It’s a hot Sunday in July. Drivers simmer in puddles of perspiration, their sweltering cars waiting for the go signal. Encased in racing garb —fireproof clothing and full-face helmets —the discomfort would be unbearable if it weren’t for the adrenaline coursing through their veins.
They are strapped into the seat of powerful racers so tightly that only movement necessary for piloting the car is possible; chest, thighs and upper arms are all lashed down, insurance against losing limbs during a high speed crash. Racing has begun! The roar is deafening. Cars are bellowing around the track, trailing the smells of high-octane fuel, hot engine oils and tires that are literally shedding their rubber in the quest to keep the car on the pavement.
Engines are pounding out hundreds of horsepower because every one of them have been so highly modified for speed, that each lap brings the motor closer to its demise. Lasting the entire race is all that the driver and his team can hope for…that, and a win.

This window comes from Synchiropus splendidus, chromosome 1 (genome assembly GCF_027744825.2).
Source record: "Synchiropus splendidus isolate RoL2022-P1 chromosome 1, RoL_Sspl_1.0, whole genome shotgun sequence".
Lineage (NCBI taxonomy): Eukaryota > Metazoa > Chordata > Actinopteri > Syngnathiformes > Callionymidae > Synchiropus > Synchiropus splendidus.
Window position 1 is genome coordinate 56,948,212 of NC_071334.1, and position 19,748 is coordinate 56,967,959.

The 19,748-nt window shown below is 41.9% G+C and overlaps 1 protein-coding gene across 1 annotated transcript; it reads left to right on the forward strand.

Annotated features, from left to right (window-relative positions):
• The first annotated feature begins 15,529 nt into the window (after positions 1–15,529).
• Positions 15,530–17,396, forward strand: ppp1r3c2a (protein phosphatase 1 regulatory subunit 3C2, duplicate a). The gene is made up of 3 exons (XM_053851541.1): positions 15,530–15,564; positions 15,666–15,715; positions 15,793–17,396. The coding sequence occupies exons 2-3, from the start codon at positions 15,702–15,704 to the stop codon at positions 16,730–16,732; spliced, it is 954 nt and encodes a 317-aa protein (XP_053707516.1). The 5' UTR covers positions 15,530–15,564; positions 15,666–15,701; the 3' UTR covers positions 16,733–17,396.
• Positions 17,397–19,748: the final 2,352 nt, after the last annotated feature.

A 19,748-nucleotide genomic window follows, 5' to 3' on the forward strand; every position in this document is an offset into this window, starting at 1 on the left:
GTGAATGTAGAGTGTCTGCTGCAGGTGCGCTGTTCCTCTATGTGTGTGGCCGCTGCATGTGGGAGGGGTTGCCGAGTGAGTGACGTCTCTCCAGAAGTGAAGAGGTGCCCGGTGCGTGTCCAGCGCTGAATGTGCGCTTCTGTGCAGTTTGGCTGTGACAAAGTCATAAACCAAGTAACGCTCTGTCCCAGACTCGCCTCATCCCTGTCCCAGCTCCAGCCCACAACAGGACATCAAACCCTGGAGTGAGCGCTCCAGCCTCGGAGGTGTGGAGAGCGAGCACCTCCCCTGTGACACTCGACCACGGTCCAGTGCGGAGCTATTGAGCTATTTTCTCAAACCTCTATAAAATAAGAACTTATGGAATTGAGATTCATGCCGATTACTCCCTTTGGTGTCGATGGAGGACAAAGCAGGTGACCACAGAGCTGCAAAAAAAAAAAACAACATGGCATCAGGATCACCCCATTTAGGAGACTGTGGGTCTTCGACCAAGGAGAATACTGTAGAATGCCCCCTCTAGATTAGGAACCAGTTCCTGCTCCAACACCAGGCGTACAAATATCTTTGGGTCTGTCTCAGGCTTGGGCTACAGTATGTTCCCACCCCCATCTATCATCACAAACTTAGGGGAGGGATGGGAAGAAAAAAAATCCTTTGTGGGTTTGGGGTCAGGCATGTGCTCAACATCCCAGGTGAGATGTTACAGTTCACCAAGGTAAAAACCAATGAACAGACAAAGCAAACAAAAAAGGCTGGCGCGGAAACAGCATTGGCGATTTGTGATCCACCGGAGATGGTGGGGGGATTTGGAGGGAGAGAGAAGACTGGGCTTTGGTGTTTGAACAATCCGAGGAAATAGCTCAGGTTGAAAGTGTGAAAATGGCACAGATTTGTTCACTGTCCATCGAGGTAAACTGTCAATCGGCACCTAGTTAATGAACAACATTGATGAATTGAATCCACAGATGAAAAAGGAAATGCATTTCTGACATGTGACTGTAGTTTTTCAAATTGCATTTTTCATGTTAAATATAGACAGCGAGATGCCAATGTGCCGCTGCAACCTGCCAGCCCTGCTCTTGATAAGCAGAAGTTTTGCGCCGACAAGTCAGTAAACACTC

This is Winston Cup auto racing in 1988, and the track is Talladega, Alabama. One car that holds together for the entire race and ends up winning is owned by Precision Products Racing, of Asheville. Put on your flame suit and let’s enter the world of the speedy Jackson family…(you did bring a crash helmet, didn’t you?)
Brothers Richard and Leo built a racecar when they were teens. Their father owned a service station, so the boys picked up on auto engines osmotically. Little did they know that this car project would not only be a winning racer; it would become a vehicle to propel them into a future unimagined.